Career Coaches Share Their Best Advice On How To Handle Job Rejections
What can you do if you’re a job-seeker struggling with multiple job rejections, and starting to lose hope? Three top career consultants give their best advice on how to bounce back.
by Uptime Staff / 2021-09-30
Searching for a job can feel like a full time job in itself, especially in the wake of COVID-19 and the destructive impact it had on the job market. If you’re currently applying for a new position, or know someone that is, you probably know first-hand how difficult this process can be.
For anyone currently stuck in the middle of this difficult process, and looking for a little boost of hope, we put this article together to help you get there. First and foremost, it’s about learning how to reframe rejection (an important life lesson generally, we think), finding hidden opportunities in the job market via networking, and persistence.
But don’t just take it from us. To help us answer this important question - what can you do if your job applications keep getting rejected? - we asked the experts for their best advice for anyone struggling to find a job.
Dorie Clark is an entrepreneur, author, keynote speaker, and all-round career consultant mastermind. A former presidential campaign spokeswoman, Clark has been awarded #1 Communication Coach in the World by Marshall Goldsmith Coaching Awards and one of the Top 50 Global Business Thinkers for her tireless work to help job-seekers live up to their full potential in the workplace. Whether it’s advocating for the importance of emotional resilience, developing more effective communication skills, or navigating the workplace as an openly-out member of the LGBTQ community, Clark has plenty of important lessons to share. With all that being said, it’s no surprise she has important advice here, too.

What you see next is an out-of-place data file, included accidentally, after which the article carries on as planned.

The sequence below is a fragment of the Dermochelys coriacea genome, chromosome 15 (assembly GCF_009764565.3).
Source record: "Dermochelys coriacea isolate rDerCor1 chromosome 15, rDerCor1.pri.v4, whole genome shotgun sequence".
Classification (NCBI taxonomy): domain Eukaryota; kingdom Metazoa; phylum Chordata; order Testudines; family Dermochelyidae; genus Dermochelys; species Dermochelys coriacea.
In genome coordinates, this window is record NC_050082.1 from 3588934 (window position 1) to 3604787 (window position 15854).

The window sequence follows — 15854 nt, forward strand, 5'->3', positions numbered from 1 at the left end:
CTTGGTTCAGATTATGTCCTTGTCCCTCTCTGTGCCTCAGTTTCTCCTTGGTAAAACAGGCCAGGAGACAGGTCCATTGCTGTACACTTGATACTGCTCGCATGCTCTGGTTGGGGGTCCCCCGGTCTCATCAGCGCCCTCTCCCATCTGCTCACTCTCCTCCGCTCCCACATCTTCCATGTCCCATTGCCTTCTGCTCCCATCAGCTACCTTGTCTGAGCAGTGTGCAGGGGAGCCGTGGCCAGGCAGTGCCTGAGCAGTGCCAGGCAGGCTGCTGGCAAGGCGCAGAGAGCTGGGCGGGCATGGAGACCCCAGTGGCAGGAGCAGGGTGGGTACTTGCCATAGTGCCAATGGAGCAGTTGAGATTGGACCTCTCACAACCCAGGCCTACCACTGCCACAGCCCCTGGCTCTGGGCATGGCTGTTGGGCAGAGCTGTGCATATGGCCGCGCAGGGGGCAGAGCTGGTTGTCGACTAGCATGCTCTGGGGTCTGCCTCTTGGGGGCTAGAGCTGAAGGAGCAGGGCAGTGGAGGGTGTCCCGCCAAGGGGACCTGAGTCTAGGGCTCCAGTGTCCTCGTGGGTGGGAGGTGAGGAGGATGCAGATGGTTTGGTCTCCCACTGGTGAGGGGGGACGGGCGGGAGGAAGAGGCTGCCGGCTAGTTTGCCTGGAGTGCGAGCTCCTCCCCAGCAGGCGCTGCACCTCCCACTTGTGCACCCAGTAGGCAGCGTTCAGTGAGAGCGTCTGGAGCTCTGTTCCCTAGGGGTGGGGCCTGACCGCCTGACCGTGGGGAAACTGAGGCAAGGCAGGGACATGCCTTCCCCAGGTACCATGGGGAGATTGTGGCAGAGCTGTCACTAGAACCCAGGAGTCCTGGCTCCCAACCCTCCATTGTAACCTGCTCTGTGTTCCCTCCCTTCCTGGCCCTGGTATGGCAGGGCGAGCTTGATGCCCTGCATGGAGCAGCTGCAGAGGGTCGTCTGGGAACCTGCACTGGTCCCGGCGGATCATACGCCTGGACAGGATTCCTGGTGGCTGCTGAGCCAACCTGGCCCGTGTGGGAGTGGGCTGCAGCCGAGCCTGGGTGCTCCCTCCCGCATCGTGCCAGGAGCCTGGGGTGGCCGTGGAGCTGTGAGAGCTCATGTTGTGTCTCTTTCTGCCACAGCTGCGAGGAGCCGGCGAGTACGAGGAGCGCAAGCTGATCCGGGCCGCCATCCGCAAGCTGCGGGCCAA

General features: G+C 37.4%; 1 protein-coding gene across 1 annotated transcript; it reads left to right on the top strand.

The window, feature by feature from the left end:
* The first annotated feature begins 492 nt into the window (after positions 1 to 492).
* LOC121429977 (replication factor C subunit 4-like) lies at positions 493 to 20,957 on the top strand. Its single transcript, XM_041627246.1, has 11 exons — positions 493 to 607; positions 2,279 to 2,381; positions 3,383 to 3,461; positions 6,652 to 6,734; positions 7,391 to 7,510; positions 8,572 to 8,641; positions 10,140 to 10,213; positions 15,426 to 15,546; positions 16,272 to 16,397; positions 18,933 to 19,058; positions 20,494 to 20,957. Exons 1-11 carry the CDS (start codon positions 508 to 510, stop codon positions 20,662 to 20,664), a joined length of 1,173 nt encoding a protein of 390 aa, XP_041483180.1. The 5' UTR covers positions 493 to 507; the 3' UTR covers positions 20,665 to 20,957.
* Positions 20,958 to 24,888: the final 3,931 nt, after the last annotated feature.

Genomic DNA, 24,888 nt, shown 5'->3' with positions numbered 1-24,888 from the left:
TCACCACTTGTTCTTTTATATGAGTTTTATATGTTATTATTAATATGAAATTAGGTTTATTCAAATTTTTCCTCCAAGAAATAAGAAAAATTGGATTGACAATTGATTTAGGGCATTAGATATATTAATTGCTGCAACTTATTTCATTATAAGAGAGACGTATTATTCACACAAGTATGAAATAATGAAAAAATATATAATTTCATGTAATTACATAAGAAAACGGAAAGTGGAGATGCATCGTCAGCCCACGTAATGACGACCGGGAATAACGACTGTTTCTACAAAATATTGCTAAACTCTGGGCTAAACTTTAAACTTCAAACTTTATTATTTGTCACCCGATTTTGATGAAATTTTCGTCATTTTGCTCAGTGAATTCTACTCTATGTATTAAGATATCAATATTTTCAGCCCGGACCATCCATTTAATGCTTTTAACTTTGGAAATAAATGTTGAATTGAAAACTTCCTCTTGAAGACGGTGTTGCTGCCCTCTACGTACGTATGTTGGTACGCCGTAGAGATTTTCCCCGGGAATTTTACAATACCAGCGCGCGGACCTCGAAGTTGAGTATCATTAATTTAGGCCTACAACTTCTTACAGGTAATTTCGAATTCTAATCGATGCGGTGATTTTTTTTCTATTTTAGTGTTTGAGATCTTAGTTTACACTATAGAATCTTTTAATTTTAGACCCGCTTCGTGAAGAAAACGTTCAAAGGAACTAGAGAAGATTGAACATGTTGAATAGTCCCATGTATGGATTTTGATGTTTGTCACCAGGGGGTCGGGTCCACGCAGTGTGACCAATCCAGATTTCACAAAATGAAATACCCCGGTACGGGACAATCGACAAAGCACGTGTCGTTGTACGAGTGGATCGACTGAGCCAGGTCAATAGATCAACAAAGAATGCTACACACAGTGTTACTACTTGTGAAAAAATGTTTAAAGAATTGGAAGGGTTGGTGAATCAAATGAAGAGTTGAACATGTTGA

- When you’re applying for jobs, don’t forget the importance of playing any cards you already have. The value of LinkedIn and informal coffee chats can’t be stressed enough. If a job position receives a lot more applicants than there are interview slots available, then a recommendation from an existing employee - someone vouching for your application over another resume - might be what gets you an interview slot over someone else.
If you don’t know where to go first, try drafting up a brainstormed list of your pre-existing contacts (colleagues from previous internships, university course-mates, etc). You can reach out to them and see if they know anyone you can contact. While reaching out might feel embarrassing or scary, try to remember that many of these contacts were once in the same position as you, and are likely to be happy to help - particularly if they already know and like you. Remember, if you don’t ask, the answer is always no.
Want to find out more about Dorie Clark? Have a look at our overview of her excellent courses on finding your place in the workplace, whether it’s learning about Professional Networking, Improving your Listening Skills, or Succeeding as an LGBTQ Professional. Her courses are highly recommended.
Sarah Johnston, the Briefcase Coach
Whether it’s helping you fine-tune your CV or nailing your interview, Sarah Johnston, otherwise known as the Briefcase Coach, specialises in helping individuals get started - and then flourishing - in their industry of choice. Johnston worked as a corporate recruiter for over 10 years before transitioning into one-on-one career coaching; she’s a big proponent of goal-setting, taking action, and using every card you have in your roster to network strategically. What’s boosted her popularity is how deeply she cares about her clients (even exemplified by the detail of her answer).
Rejection is a lesson in resilience. Try to separate yourself from your job applications, no matter how tempting it is to do the opposite; this will help you stop taking things too personally. Even if you aren’t the best fit for the company, that doesn’t mean that you’re not a smart, hard-working candidate, nor is it an indication that you won’t be the best fit for a position somewhere else.